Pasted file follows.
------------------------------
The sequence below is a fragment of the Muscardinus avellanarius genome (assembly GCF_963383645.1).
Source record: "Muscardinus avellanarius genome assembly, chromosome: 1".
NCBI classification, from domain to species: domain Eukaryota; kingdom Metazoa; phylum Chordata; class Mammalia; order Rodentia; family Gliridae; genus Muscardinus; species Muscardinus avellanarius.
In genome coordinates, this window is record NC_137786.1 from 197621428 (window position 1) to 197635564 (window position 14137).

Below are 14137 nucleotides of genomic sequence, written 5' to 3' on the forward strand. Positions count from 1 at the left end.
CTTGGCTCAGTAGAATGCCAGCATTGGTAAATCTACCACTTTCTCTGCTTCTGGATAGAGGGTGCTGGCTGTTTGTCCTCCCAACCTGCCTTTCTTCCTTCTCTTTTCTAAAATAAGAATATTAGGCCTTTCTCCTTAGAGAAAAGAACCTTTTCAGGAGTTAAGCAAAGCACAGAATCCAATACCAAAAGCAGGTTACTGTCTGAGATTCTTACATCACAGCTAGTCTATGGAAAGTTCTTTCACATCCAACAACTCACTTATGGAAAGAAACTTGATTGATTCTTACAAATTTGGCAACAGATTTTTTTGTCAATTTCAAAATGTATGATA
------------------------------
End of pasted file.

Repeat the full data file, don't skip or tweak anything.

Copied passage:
The sequence below is a fragment of the Muscardinus avellanarius genome (assembly GCF_963383645.1).
Source record: "Muscardinus avellanarius genome assembly, chromosome: 1".
NCBI classification, from domain to species: domain Eukaryota; kingdom Metazoa; phylum Chordata; class Mammalia; order Rodentia; family Gliridae; genus Muscardinus; species Muscardinus avellanarius.
In genome coordinates, this window is record NC_137786.1 from 197621428 (window position 1) to 197635564 (window position 14137).

Below are 14137 nucleotides of genomic sequence, written 5' to 3' on the forward strand. Positions count from 1 at the left end.
CTTGGCTCAGTAGAATGCCAGCATTGGTAAATCTACCACTTTCTCTGCTTCTGGATAGAGGGTGCTGGCTGTTTGTCCTCCCAACCTGCCTTTCTTCCTTCTCTTTTCTAAAATAAGAATATTAGGCCTTTCTCCTTAGAGAAAAGAACCTTTTCAGGAGTTAAGCAAAGCACAGAATCCAATACCAAAAGCAGGTTACTGTCTGAGATTCTTACATCACAGCTAGTCTATGGAAAGTTCTTTCACATCCAACAACTCACTTATGGAAAGAAACTTGATTGATTCTTACAAATTTGGCAACAGATTTTTTTGTCAATTTCAAAATGTATGATA